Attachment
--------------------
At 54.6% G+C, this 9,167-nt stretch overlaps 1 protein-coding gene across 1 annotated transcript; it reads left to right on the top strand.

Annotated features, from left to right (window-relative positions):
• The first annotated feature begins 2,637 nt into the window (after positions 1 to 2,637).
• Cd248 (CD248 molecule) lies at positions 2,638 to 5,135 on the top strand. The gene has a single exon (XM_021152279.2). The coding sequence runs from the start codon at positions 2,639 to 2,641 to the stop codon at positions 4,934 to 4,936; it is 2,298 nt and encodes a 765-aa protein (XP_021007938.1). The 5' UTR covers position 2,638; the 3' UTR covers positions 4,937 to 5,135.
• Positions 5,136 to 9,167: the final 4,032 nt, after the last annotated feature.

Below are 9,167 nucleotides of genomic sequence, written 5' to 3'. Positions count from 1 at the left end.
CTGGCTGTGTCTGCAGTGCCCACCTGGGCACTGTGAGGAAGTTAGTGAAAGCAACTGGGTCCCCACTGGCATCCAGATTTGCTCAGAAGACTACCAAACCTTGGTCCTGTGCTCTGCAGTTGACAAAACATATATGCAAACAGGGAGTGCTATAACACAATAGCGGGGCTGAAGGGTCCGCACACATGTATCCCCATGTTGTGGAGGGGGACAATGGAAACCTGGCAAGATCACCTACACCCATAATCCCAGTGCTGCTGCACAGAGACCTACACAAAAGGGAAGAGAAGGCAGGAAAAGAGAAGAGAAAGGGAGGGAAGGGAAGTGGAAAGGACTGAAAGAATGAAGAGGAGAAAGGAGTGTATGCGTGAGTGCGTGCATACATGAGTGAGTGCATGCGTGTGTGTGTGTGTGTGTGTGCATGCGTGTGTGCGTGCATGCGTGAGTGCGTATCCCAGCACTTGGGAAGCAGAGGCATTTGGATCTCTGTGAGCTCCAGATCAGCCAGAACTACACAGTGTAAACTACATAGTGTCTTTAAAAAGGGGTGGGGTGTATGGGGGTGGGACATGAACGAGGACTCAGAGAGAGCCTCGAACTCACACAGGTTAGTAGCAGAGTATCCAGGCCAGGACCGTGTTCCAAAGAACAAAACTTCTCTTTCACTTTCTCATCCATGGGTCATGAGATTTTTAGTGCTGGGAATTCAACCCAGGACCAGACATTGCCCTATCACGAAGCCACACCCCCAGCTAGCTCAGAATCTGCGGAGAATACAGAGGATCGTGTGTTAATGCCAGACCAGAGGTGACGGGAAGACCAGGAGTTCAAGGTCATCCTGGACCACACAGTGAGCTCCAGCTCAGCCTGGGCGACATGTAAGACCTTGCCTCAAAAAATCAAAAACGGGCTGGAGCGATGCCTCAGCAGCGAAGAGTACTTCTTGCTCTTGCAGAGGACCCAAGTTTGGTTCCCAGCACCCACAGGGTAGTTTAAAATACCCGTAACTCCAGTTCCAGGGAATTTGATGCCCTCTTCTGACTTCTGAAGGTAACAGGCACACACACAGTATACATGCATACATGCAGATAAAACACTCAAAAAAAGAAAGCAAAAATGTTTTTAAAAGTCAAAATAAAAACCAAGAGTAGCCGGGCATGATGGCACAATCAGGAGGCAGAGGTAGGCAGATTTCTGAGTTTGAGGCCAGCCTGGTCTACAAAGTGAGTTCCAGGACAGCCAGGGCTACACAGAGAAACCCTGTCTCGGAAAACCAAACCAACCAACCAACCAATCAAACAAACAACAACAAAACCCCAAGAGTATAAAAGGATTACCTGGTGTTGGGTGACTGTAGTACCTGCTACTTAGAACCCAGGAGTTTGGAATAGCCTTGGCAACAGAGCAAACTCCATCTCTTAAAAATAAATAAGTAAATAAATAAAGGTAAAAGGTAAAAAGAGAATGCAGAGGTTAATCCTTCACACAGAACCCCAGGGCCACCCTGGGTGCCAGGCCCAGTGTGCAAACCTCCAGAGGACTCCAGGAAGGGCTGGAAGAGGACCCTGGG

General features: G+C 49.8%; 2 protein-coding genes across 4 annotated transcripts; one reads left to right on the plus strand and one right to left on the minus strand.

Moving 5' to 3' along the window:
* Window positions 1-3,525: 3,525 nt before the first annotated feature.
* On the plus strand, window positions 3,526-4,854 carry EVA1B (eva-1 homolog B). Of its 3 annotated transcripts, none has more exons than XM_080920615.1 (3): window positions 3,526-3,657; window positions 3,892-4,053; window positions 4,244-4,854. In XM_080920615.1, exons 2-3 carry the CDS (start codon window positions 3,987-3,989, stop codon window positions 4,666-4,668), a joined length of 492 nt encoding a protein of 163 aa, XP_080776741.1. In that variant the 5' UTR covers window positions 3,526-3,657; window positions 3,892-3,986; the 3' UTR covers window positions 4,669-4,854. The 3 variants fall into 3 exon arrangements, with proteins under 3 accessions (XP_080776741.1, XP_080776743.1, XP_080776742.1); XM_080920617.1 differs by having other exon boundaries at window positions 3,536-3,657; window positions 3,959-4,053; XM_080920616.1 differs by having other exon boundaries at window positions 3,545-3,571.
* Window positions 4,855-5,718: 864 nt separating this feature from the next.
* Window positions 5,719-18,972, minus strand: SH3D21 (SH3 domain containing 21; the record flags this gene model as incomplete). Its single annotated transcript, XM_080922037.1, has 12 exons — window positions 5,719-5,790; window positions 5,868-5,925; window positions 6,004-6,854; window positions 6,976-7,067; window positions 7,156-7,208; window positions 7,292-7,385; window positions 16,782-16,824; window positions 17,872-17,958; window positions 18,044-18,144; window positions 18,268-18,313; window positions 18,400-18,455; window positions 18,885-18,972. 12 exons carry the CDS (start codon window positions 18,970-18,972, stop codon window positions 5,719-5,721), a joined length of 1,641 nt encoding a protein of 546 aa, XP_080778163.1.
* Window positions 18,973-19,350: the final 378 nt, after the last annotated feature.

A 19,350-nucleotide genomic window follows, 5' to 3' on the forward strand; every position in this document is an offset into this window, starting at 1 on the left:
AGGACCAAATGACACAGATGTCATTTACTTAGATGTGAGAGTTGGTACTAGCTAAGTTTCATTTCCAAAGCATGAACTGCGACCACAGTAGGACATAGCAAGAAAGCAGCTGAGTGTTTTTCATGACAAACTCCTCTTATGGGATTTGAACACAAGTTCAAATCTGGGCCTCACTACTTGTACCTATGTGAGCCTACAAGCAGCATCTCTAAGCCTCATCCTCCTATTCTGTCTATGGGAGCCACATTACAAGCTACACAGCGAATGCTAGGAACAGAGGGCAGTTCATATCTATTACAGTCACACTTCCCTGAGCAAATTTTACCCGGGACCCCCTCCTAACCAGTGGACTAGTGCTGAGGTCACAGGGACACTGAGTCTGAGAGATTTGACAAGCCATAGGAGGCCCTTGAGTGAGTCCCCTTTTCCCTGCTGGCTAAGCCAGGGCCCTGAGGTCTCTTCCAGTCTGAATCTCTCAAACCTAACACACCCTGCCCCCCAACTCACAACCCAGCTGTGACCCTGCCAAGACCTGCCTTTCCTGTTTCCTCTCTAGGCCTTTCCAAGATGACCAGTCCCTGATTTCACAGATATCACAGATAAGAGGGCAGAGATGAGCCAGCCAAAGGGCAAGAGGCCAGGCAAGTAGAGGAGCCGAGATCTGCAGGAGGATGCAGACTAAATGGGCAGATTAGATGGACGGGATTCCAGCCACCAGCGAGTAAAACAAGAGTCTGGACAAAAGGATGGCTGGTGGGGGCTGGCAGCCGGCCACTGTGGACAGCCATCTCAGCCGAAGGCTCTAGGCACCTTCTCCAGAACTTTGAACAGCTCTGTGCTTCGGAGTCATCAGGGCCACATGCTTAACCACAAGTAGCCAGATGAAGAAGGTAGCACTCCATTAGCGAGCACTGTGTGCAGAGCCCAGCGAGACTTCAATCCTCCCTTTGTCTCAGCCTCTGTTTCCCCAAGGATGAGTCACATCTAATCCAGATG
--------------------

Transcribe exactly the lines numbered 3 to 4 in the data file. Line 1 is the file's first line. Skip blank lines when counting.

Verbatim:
• The first annotated feature begins 2,637 nt into the window (after positions 1 to 2,637).
• Cd248 (CD248 molecule) lies at positions 2,638 to 5,135 on the top strand. The gene has a single exon (XM_021152279.2). The coding sequence runs from the start codon at positions 2,639 to 2,641 to the stop codon at positions 4,934 to 4,936; it is 2,298 nt and encodes a 765-aa protein (XP_021007938.1). The 5' UTR covers position 2,638; the 3' UTR covers positions 4,937 to 5,135.